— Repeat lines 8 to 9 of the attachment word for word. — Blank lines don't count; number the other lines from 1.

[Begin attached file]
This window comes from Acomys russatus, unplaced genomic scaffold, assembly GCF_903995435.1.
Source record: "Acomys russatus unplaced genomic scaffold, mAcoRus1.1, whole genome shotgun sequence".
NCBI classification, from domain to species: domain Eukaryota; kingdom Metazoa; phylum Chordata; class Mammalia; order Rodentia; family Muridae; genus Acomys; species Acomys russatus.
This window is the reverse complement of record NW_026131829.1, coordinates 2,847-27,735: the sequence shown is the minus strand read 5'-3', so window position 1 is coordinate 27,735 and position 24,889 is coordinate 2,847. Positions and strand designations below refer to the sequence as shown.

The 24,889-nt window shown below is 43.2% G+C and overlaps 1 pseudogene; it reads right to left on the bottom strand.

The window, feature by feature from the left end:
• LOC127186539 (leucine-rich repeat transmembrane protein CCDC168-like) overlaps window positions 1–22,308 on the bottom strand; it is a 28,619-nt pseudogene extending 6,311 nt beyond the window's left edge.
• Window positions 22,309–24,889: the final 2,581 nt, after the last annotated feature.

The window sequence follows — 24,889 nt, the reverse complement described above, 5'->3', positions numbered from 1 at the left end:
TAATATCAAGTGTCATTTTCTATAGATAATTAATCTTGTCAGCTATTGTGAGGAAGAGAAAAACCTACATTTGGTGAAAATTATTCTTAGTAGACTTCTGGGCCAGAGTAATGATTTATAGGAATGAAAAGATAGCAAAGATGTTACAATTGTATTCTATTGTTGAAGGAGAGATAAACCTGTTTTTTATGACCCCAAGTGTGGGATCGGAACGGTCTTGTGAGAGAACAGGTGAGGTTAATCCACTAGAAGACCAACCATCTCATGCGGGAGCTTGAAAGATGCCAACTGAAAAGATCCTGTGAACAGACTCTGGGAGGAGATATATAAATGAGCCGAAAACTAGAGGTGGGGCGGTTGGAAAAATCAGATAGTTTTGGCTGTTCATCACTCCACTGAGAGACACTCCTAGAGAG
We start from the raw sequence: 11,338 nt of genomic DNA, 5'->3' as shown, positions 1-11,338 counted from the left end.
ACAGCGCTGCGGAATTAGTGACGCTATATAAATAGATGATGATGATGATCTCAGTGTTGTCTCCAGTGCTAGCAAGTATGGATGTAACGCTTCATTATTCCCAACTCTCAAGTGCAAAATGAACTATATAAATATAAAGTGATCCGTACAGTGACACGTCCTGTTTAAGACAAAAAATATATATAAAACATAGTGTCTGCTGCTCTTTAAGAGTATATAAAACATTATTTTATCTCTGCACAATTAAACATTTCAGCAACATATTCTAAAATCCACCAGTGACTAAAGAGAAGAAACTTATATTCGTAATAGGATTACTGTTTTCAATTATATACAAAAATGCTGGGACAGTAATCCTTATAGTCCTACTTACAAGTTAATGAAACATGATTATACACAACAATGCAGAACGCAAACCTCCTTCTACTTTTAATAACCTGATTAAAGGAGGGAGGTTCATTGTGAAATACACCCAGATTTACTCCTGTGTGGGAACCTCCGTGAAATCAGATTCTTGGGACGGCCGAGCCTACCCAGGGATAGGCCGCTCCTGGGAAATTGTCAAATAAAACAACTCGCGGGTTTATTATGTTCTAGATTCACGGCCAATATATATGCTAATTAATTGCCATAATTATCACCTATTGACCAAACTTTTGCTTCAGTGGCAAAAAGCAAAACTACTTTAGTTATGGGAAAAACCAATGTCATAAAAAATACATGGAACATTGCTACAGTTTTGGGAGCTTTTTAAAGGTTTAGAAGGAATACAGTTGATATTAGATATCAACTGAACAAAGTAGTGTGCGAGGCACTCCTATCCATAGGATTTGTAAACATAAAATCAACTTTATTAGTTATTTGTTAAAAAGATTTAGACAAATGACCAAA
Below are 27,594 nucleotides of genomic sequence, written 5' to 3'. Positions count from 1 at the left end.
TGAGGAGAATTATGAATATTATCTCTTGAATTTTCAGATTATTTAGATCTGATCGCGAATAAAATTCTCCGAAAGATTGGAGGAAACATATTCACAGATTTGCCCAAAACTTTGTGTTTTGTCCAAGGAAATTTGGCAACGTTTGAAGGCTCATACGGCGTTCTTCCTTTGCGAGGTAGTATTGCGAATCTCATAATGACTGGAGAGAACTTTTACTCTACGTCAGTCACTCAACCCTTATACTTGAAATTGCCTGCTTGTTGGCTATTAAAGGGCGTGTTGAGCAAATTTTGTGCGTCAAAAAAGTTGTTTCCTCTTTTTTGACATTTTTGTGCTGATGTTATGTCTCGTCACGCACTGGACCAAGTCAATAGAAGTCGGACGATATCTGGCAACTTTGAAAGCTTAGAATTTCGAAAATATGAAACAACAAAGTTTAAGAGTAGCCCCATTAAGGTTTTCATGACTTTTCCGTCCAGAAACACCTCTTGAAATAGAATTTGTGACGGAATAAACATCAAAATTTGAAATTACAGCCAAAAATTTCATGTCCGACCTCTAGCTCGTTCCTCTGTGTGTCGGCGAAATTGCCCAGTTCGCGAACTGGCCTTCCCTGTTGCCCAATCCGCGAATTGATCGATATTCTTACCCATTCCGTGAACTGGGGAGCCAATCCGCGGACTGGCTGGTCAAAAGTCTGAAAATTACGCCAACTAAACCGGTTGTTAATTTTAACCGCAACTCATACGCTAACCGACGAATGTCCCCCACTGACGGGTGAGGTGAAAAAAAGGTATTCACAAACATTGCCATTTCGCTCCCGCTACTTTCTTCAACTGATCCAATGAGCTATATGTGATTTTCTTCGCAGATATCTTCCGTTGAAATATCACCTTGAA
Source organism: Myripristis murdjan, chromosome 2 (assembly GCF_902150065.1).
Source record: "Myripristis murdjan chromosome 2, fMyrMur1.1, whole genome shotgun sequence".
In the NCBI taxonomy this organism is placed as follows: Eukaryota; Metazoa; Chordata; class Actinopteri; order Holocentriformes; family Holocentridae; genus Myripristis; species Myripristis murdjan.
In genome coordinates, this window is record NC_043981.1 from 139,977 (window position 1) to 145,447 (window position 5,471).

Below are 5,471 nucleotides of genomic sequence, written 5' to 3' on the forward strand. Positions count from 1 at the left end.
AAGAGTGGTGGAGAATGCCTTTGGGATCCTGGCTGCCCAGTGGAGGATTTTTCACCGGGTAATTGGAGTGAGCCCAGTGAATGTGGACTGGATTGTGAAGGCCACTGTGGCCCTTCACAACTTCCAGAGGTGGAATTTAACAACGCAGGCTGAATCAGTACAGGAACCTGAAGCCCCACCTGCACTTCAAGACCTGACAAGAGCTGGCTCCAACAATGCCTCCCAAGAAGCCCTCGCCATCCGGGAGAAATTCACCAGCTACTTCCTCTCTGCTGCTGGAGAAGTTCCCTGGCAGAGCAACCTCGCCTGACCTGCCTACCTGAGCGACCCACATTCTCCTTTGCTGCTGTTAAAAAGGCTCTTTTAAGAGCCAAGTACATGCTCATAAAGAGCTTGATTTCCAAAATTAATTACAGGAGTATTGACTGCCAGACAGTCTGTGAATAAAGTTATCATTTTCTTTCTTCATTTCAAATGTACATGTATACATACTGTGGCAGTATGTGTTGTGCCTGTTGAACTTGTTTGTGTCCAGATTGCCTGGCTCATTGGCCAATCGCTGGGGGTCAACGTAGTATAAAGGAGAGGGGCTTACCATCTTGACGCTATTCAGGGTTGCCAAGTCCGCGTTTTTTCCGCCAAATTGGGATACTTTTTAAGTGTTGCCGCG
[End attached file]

• Window positions 22,309–24,889: the final 2,581 nt, after the last annotated feature.

The window sequence follows — 24,889 nt, the reverse complement described above, 5'->3', positions numbered from 1 at the left end: